02 October 2010
By Umesh Isalkar
Number Of People Complaining Of The Condition 10 To 12 Per Day: Experts
Erratic weather conditions and fluctuating temperature in the city is again leading to an increasing number of conjunctivitis cases after a brief lull, said experts here on Friday.
During the lull period, the number of people complaining of the condition had declined to two to three per day, which has gone up to around 10 to 12 over the last three to four days, he added. "At present, the high fluctuation in temperature is what is aiding the adenovirus to grow and multiply. Usually, the adenovirus remains strong for the first three weeks of an outbreak. Later, its virulence starts to decrease. However, the current erratic weather condition has revived the virulence of the adenovirus.”
Jignesh Taswala, president of Pune Ophthalmology Society – which has more than 400 city ophthalmologists attached to it, said, "Conjunctivitis cases seem to have made a comeback. The virus is resistant to alcohol–based based chemicals and sterilisers, like spirit, but is susceptible to sodium hydroxide, which is present in common bathing soaps as well as handwash liquids and soaps.”
"Other epidemic outbreaks – like dengue, malaria and viral infections – can corroborate the virulence and support the growth of the adenovirus and other systemic illnesses,” said Sharad Agarkhedkar, president of the city chapter of the Indian Medical Association.
Meanwhile, following a spurt in cases of conjunctivitis, patients and doctors are complaining that there is a seeming shortage of eye drops in the market, said general practitioner Avinash Bhondwe. "Many of my patients are complaining that they are not getting eye drops.”
Mahendra Pitaliya, chief co–ordinator of the Chemists Association of Pune district, said, "Since there is an increase in cases of conjunctivitis, the supply may be falling a little short of the demand, but there is no glaring shortage of eye drops in the market.”
Can one prevent the infection by putting eye drops?
Eye drops do not prevent viral conjunctivitis. It is better to take precautions and seek medical advice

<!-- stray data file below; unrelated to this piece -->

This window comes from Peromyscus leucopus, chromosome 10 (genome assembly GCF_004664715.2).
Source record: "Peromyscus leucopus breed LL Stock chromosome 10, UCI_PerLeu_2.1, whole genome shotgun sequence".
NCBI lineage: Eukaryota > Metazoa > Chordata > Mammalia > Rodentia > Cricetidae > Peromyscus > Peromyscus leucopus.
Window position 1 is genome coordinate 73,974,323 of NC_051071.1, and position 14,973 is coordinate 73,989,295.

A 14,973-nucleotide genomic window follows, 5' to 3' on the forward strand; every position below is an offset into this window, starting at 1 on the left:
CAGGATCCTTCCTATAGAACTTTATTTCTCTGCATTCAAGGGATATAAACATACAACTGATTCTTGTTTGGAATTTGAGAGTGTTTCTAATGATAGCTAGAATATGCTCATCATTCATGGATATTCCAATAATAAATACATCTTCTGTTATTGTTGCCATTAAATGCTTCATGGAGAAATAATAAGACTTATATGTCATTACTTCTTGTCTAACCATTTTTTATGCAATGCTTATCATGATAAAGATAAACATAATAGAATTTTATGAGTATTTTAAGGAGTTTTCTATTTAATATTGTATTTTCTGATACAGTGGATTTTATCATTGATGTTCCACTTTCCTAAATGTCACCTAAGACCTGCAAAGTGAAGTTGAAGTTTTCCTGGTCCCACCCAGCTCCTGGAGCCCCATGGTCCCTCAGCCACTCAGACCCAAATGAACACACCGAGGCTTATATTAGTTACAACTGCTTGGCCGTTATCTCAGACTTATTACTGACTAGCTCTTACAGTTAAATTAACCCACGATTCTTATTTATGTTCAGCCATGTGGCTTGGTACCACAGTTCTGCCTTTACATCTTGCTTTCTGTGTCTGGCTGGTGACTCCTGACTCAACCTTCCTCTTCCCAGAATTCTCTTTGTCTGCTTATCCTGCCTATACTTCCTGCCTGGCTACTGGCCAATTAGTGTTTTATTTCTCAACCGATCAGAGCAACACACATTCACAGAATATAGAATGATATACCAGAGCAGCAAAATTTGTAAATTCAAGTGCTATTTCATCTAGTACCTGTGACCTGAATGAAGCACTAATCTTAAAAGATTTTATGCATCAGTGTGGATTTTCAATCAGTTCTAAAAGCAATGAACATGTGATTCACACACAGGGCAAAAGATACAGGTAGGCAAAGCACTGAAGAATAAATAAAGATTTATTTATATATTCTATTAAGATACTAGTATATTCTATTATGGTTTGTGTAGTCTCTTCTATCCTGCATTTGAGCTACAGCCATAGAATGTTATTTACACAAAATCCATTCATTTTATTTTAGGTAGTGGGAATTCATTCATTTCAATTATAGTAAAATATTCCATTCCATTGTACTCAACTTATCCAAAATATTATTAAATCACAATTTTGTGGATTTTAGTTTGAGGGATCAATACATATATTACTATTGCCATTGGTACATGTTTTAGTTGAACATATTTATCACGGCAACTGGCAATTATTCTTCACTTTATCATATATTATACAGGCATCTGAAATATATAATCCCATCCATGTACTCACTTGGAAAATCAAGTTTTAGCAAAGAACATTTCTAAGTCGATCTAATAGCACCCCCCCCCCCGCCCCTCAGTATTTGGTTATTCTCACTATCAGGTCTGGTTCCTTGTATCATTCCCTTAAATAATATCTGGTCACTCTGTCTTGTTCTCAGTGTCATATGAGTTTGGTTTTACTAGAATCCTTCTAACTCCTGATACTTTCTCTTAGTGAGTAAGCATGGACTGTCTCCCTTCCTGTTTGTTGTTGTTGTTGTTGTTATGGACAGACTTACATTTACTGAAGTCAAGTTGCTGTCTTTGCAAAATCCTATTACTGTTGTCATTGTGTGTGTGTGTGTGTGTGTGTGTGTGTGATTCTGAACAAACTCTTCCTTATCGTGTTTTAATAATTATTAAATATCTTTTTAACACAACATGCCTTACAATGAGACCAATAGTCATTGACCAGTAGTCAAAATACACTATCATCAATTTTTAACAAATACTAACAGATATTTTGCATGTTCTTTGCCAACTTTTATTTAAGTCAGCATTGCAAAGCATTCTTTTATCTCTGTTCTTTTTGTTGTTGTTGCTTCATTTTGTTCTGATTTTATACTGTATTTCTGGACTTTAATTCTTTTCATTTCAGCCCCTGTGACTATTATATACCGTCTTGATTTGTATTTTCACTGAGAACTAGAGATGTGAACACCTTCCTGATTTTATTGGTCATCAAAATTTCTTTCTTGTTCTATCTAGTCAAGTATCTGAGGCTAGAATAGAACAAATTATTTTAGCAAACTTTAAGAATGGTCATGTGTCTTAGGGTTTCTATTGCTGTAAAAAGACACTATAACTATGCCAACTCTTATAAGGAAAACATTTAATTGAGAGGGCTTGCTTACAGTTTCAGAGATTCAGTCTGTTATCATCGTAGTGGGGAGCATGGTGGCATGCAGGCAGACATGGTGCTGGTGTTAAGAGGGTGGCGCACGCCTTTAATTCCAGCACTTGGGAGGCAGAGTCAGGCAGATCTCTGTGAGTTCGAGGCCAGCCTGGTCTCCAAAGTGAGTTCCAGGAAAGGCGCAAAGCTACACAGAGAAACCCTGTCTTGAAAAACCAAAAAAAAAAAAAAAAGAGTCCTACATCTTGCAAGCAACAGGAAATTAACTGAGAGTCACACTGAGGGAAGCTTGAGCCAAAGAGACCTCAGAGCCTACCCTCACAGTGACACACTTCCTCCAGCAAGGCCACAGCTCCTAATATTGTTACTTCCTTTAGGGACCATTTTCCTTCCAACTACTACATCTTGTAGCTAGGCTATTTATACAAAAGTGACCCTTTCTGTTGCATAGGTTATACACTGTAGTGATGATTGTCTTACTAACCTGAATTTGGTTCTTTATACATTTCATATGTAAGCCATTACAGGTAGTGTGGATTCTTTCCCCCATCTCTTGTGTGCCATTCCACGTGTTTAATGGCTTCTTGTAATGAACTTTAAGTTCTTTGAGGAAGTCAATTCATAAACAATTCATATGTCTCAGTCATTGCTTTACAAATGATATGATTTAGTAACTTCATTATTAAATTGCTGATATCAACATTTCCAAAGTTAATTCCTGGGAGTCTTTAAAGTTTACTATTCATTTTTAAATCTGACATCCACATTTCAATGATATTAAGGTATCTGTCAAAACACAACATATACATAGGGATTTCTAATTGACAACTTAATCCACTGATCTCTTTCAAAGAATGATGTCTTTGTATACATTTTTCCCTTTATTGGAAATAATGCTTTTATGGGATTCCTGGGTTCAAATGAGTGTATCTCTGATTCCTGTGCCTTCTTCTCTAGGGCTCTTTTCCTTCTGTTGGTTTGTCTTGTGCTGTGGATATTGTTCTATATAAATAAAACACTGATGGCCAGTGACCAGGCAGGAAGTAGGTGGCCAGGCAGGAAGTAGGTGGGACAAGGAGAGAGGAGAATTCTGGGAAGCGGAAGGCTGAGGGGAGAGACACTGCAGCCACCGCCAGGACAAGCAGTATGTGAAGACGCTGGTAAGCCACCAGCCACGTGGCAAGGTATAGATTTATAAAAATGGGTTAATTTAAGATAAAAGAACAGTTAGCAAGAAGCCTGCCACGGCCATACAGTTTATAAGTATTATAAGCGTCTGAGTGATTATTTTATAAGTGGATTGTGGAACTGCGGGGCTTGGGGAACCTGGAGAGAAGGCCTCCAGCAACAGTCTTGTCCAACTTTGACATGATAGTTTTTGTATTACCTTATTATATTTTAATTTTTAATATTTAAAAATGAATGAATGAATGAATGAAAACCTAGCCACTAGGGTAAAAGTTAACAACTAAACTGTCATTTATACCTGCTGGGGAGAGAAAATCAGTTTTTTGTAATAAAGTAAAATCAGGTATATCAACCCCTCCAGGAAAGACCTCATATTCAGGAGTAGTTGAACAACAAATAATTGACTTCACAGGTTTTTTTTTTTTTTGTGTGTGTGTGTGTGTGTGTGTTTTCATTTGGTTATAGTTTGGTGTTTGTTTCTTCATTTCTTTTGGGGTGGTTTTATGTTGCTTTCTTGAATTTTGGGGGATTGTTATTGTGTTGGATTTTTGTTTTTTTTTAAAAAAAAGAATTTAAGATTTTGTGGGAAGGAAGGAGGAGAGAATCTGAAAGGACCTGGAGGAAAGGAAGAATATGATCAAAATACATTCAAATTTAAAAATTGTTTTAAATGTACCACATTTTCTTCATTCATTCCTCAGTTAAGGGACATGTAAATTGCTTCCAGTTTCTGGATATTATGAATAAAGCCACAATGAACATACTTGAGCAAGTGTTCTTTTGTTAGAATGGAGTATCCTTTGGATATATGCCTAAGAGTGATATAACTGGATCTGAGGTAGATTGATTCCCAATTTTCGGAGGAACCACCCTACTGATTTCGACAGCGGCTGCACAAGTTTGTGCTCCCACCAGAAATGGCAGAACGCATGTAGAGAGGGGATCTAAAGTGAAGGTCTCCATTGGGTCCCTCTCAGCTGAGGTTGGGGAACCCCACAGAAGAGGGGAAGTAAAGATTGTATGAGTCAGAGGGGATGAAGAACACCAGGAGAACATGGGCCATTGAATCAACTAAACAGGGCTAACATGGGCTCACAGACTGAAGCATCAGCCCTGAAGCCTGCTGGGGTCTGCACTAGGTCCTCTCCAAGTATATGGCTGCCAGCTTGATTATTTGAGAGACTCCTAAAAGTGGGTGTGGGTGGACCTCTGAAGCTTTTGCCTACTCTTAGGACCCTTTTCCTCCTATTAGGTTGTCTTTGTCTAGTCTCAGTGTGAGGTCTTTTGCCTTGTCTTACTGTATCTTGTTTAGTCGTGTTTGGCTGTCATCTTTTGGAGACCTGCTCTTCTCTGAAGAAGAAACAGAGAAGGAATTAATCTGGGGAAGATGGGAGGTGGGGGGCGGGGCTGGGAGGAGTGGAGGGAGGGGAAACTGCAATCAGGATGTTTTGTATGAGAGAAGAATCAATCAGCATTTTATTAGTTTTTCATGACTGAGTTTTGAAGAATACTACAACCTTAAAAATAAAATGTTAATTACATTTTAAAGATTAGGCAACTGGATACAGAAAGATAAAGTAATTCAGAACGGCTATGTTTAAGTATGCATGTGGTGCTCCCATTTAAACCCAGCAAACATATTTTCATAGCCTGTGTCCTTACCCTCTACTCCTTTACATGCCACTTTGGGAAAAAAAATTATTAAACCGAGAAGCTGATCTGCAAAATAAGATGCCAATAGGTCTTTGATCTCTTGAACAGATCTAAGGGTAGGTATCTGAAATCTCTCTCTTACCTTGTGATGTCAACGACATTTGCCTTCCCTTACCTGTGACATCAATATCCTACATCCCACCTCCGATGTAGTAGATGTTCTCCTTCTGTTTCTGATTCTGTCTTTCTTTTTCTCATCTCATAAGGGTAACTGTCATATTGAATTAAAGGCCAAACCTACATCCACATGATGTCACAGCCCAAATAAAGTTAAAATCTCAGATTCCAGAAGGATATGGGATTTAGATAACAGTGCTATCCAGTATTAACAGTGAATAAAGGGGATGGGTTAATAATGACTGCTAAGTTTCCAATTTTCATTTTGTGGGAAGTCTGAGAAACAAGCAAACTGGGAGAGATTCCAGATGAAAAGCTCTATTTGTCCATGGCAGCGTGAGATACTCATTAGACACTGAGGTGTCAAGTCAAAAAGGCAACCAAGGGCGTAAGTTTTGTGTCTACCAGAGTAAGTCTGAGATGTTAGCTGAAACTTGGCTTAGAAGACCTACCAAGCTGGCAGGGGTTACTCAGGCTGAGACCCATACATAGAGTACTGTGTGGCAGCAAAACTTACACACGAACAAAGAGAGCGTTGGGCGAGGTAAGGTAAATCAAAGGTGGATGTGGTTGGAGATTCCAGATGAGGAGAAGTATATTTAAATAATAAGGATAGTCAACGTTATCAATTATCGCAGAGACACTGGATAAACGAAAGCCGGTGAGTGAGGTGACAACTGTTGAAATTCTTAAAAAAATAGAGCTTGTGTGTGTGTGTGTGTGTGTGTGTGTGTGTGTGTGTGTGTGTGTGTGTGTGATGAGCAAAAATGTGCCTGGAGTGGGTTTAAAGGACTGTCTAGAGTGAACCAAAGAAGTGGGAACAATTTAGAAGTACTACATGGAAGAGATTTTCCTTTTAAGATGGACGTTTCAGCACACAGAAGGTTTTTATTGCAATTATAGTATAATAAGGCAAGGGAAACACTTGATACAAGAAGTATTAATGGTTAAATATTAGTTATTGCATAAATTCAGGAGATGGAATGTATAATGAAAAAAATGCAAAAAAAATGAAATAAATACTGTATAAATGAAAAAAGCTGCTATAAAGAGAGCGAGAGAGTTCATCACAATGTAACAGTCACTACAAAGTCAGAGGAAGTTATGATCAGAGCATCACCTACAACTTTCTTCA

How is the condition treated?
If a virus is causing conjunctivitis, antibiotic drops will not help. The eye infection will get better as the body fights off the virus. But you may need treatment for redness, swelling, pain and inflammation
- Visit an eye specialist
- Wash hands with soap after suspected contact
- Take prescribed medication regularly
- Cold compress the eyes with clean washed cloth
- Use sunglasses in case of infection
- Consume food rich in Vitamin C
- Restrict activities for three to five days in case of infection
- For itching eyes, rub the eyebrow above that eye
- Avoid swimming
- Avoid self medication
- Avoid handshakes
- Do not use others’ or expired eye drops
- No hot fomentation for the eyes
- Avoid sharing towels, napkins etc.
- Avoid direct exposure to air and sunlight
- Avoid crowed places
- Avoid rubbing eyes
- Do not touch horizontal hard surfaces like table top
- Do not use contact lenses
- Disinfect public swimming pools frequently
- Avoid public places if you have sore throat, fever etc
- Patients with adenoviral conjunctivitis may give a history of recent exposure to an individual with conjunctivitis at home, school, work or they may have a history of recent symptoms of an upper respiratory tract infection. The eye infection may be unilateral or bilateral
- Patients complain of redness, watering, itching, foreign body sensation, lid swelling, ballooning or cystic conjunctiva and photophobia (with corneal involvement). There may be swelling in front of, or near the ears